Two NSF CAREER Awards for College of Letters and Science Faculty

Two professors in the UC Davis College of Letters and Science have received prestigious CAREER awards from the National Science Foundation. The NSF Faculty Early Career Development (CAREER) program supports junior faculty who perform outstanding research, are excellent educators, and integrate outreach in their work.

Hao ChenHao Chen, assistant professor in the Department of Statistics, received $400,000 from the NSF’s Division of Mathematical Sciences for her project titled “New Change-Point Problems in Analyzing High-Dimensional and Non-Euclidean Data.” Change-point analysis is a crucial early step in analyzing massive data sequences collected for studying complicated phenomena over time and space, such as in astronomy, social science and epidemiology. Chen’s project will develop a new graph-based approach to integrate information from multiple sources and develop approaches for real-time decisions in areas such as smart homes and smart cities. The statistical tools will be distributed as open-source software.

Chen completed a bachelor’s degree in biological sciences and biotechnology at Tsinghua University, and earned a master’s degree in transportation technology at UC Davis. She also obtained a master’s degree in financial mathematics and a doctoral degree in statistics at Stanford University, and joined UC Davis as a faculty member in 2013.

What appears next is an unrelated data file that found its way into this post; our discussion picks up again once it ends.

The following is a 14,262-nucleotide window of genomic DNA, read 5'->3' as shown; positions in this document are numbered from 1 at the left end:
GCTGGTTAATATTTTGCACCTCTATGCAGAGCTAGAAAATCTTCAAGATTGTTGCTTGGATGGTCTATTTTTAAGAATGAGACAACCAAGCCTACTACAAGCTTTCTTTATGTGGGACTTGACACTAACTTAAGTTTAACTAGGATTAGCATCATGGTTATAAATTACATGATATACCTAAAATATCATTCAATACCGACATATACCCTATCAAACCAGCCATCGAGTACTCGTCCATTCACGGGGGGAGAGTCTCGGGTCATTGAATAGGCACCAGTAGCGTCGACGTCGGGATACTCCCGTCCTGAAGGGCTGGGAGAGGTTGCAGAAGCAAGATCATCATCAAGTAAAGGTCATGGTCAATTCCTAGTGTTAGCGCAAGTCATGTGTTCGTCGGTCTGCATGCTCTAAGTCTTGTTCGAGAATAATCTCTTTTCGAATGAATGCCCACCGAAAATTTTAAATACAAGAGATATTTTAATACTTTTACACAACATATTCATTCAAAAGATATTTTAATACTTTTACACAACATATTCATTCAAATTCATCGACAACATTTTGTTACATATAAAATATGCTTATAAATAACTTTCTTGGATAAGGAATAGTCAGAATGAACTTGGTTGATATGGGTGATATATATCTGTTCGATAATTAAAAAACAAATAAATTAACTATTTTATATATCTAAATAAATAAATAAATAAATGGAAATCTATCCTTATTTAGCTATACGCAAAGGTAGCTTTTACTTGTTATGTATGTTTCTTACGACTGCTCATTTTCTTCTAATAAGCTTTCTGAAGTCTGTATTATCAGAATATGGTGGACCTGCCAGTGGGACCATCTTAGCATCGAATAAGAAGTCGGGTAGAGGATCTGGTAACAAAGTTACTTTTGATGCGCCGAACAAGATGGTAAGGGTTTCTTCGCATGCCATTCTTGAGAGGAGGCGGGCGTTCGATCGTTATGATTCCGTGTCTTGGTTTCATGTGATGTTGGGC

Eduardo da Silva NetoEduardo H. da Silva Neto, assistant professor in the Department of Physics, received $582,289 from NSF’s Division of Materials Research for his project titled “Determining the Role of Intertwined Orders in Superconducting Quantum Materials.” Da Silva Neto will employ resonant X-ray spectroscopy and scanning tunneling microscopy and spectroscopy to better understand the variety of "intertwined" interactions between electrons in unconventional superconducting materials. The research could lead to the identification or development of new way to harness and control superconducting materials that can be used in future technologies such as quantum computers.

Da Silva Neto earned a bachelor’s degree in physics and mathematics at Amherst College, and completed his master’s degree and his doctoral degree in physics at Princeton University. He was a Max Planck-UBC postdoctoral fellow and a Global Scholar for the Canadian Institute for Advanced Research while at the University of British Columbia’s Quantum Matter Institute before joining UC Davis in 2016. Da Silva Neto also recently received a Sloan Fellowship in Physics.

— Becky Oskin, content strategist in the College of Letters and Science

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